largely due to failure to become aware that the events being observed are not concrete in existence, instead they are in the process of becoming. The paradox here is that even if zero-based planning is offered as an alternative, the speed at which uncertainty is labeled (and then action is taken) is hindered by the this continual information ‘groundzero’, whereby knowledge production is hindered and information is overwhelming. Therefore the channels and mediums through which an organization is able to transfer meaningful information should consist of progressive approximations, which would allow for a better linkage between the concrete (organizational norms) and the abstract (current and future equivocality). The question of sense-making raised here are placed into a conceptual framework through Weick’s position of organizing being an evolutionary process that involves enactment, selection, and retention as they relate to organizational members cognitive understanding of equivocality and meaningful action. 2.3. The nature of organizing sense making Donald Campbell’s application of evolutionary epistemology to social life proposes that sense making can be “treated as reciprocal exchanges between actors (Enactment) and their environment that are made meaningful (Selection) and preserved (Retention)” (Campbell in Weick & Sutcliffe, 2005). Firstly, enactment involves defining current equivocal information from the environment. This step is dependent on ecological change and hence must be acknowledged as part of the larger (or macro) system in which the organization is involved. The constant and reciprocal feedback cycles that occurs between the environment and the enacting organizing emerges from the need to ‘label’ events in order to progress and evolve the organizations core competency of adaptability. The second process is selection. This involves reducing the quantity of possible meanings, derived from ecological change, into tentative and provisional units of meaning to be acted upon (Littlejohn & Foss, 2005). The selection process is a direct result of enactment and is hence dependent on it. What the organization considers of high or low priority is determined by how the organization is designed to achieved its goals as well as what situations would possibly destabilize and threaten the organizations ability to function in its environment. Thirdly, the ‘stock’ of information selected is then stored for possible future use; this process in the evolutionary process of organizing is called retention (Littlejohn & Foss, 2005). Here the organization face a choice point is which organizational members must decide whether they should reenact the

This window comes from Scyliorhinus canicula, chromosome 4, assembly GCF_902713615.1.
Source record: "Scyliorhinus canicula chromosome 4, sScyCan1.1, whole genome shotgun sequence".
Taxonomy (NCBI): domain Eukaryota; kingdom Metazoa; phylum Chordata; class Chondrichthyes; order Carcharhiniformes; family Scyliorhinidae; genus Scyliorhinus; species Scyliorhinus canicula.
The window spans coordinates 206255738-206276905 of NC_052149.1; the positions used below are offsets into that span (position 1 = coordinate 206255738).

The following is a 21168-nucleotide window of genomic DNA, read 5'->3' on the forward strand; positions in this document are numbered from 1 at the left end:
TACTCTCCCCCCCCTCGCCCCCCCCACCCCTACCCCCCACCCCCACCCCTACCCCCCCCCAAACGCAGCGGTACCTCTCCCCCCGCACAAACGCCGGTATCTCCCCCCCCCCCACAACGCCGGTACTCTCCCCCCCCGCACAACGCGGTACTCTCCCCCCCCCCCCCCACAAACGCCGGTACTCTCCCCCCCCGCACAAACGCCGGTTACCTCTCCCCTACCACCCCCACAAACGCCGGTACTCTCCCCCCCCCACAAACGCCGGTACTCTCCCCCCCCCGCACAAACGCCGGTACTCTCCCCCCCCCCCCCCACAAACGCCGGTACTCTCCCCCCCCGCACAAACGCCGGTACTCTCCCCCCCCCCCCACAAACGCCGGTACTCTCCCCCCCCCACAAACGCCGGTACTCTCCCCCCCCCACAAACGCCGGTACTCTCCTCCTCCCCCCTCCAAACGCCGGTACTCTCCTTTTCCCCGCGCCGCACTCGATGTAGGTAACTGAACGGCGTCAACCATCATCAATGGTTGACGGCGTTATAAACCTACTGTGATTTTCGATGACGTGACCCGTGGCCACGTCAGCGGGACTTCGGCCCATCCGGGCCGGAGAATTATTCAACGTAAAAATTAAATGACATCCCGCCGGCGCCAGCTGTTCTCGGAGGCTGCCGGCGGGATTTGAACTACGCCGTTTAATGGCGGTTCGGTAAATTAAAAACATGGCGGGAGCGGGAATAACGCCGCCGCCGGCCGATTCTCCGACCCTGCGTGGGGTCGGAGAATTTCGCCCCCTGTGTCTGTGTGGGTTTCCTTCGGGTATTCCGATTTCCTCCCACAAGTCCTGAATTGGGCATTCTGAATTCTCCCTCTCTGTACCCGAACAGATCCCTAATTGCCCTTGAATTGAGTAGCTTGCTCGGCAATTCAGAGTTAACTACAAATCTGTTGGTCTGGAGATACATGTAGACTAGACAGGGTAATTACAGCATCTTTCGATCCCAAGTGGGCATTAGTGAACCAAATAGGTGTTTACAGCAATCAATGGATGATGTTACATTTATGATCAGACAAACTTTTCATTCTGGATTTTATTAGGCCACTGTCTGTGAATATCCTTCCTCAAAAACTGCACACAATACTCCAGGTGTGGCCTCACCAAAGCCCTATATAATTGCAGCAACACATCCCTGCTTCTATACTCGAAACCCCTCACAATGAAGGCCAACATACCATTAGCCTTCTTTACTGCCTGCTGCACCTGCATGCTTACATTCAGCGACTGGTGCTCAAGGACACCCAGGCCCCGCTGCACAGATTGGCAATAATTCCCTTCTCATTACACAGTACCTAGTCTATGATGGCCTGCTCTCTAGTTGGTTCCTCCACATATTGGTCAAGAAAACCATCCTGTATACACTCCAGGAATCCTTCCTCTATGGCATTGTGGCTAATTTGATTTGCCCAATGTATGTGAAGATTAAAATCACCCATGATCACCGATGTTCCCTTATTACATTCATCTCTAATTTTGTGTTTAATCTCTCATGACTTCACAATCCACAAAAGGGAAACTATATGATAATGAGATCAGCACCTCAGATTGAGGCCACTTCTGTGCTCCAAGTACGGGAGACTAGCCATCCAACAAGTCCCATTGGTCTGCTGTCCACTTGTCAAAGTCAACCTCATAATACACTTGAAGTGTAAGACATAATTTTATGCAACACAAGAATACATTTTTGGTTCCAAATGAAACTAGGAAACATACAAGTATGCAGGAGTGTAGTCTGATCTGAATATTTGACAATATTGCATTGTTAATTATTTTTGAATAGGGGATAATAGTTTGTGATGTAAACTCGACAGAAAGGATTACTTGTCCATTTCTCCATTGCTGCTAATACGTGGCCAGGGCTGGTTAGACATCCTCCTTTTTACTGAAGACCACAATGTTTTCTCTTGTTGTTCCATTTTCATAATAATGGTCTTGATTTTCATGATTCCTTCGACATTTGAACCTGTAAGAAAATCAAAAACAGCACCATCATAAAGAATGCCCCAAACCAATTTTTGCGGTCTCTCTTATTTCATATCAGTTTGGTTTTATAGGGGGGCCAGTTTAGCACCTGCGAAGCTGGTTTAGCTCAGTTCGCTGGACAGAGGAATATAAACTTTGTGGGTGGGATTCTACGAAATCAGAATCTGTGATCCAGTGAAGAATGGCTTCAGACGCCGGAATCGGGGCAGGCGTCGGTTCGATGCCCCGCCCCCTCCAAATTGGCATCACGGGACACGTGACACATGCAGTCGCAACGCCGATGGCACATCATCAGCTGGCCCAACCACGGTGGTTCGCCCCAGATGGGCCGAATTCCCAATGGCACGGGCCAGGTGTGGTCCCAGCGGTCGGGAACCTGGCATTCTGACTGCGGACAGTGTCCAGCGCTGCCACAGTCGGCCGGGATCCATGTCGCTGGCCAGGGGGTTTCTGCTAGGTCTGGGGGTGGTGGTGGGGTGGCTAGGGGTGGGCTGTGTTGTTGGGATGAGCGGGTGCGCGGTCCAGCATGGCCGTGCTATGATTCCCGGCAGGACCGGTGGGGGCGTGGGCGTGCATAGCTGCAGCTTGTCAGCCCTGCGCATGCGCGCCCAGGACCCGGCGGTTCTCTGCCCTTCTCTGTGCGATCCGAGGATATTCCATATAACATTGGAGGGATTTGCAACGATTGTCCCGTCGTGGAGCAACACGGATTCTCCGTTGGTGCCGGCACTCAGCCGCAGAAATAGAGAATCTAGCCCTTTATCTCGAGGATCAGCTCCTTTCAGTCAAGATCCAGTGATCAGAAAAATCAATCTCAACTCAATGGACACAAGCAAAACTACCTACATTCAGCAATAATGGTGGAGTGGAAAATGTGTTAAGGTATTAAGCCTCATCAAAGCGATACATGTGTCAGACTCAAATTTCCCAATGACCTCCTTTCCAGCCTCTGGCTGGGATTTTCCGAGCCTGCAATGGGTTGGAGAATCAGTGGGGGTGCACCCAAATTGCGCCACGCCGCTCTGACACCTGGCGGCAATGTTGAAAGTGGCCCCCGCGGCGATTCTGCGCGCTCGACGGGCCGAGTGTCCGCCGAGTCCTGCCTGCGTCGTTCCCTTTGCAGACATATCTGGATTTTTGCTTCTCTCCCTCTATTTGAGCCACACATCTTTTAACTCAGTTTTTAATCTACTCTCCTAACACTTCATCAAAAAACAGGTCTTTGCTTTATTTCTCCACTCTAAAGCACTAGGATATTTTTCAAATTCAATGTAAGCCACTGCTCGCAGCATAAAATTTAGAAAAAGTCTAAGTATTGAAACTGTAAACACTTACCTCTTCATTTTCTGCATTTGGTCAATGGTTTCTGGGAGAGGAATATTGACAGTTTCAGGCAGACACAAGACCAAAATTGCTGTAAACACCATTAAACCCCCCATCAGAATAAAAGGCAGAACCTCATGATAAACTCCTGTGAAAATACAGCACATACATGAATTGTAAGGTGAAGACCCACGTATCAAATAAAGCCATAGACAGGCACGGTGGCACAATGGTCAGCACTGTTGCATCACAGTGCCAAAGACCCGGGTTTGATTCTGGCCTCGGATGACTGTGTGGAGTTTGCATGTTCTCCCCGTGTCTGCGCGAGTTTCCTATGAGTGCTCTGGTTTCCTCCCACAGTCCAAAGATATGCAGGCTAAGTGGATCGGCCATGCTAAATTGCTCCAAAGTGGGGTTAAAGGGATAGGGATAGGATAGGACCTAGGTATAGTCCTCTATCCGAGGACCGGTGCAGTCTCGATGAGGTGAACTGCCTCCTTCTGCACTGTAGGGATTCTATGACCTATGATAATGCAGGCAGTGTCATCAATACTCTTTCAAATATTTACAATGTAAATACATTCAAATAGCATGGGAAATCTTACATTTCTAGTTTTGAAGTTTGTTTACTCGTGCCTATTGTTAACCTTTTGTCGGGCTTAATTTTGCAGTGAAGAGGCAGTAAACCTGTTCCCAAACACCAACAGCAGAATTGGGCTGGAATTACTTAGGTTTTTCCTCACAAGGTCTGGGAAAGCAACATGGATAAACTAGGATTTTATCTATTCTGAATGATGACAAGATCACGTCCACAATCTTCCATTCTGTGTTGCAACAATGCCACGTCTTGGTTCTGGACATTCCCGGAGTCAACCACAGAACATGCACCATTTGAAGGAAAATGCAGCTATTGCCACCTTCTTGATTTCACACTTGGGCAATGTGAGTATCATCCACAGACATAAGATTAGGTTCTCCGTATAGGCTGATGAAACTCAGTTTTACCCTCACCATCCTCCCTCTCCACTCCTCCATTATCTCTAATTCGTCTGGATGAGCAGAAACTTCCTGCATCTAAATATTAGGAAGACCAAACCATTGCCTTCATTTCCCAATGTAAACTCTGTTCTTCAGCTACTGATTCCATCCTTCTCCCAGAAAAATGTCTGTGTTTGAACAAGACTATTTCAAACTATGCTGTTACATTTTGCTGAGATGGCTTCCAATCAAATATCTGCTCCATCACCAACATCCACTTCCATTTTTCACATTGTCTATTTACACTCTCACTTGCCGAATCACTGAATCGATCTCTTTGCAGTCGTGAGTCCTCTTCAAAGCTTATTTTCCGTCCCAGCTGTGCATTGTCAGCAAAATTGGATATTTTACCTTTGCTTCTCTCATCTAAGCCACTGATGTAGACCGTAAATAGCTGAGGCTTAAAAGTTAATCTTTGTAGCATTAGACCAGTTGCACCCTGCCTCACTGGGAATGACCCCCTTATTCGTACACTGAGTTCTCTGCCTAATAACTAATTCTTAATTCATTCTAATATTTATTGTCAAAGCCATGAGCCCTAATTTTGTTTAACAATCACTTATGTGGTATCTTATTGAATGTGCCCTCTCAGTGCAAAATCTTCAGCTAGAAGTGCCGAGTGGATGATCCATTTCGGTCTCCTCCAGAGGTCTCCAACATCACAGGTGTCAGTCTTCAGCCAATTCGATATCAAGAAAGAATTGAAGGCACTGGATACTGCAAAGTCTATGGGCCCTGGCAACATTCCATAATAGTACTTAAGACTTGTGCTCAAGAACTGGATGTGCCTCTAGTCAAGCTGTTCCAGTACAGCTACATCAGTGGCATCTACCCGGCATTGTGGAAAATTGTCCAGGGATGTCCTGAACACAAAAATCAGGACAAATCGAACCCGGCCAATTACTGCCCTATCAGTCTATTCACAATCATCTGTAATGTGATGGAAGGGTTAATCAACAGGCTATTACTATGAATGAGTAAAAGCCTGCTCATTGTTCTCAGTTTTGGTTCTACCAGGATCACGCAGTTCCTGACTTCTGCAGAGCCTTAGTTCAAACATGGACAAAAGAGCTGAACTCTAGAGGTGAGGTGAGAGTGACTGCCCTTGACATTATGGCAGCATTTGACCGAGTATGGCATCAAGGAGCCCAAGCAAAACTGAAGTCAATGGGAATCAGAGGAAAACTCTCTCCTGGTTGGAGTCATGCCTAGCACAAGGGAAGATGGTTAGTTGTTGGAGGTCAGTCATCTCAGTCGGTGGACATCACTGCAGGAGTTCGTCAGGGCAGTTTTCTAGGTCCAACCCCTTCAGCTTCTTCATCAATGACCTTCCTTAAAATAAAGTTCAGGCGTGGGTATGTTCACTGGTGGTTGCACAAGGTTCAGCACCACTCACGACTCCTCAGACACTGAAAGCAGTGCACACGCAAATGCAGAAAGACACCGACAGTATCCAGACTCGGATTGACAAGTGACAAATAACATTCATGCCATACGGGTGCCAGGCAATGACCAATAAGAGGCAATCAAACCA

environment in order to approach a particular problem from a different course of possible action or to acknowledge an area that was previously considered of less importance (Littlejohn & Foss, 2005). This choice point is what acts as an adaptive measure that allows organizational structures to constantly create a bank of knowledge for the creation, and revision, of possible strategies for approaching ecological change as well as inter-organizational routines. Organizational routines, or behavioral cycles, are a collective understanding of a series of procedures that serve as a unified modus operandi for dealing with equivocality (Littlejohn & Foss, 2005). Furthermore, the member’s actions are governed by assembly rules that “guide the choice of routines used to accomplish the process being conducted [enactment, selection, retention]” (Littlejohn & Foss, 2005). These rules prescribe to members what is considered plausible when dealing with the intrinsic flux of information from within the organizations communication structures as well as from the environment. For example, previous organizational perspectives view the decision-making process as a function carried out by elitist managers, hence these assembly rules de-emphasized the importance of collective efforts in achieving collective goals and instead reduced lower-level workers to functional position instead of knowledgably participants 3. ROLE ENACTMENT AND COMMUNICATION IN FILM PRODUCTION The film production process involves complex coordination and generally flexible structures in order to reduce costs and ensure the production process is successfully and timely completed. In any given production there are a number of specialized personnel and teams that have to coordinate their actions under a shared understanding of immediate and end goals. This requires extensive communication, or heedful interrelating, among organizational members (Weick and Roberts in Bechky, 2002). However, the level of sophistication required in achieving such a task is dependent on a clear understanding of each members role within the production, this is particular important given the fact that the film production process, by nature, forms temporary organizations that require the socialization of the technical personnel and teams in order to the smooth functioning of the organization. The manner in which members of organization interact with other members is based on previously constructed knowledge of the roles each member previously occupied. The role and purpose of the actor in the production is not defined after the merger of specialized personnel and teams, but rather through the act of communication prior to the production, and even pre-production, activities. More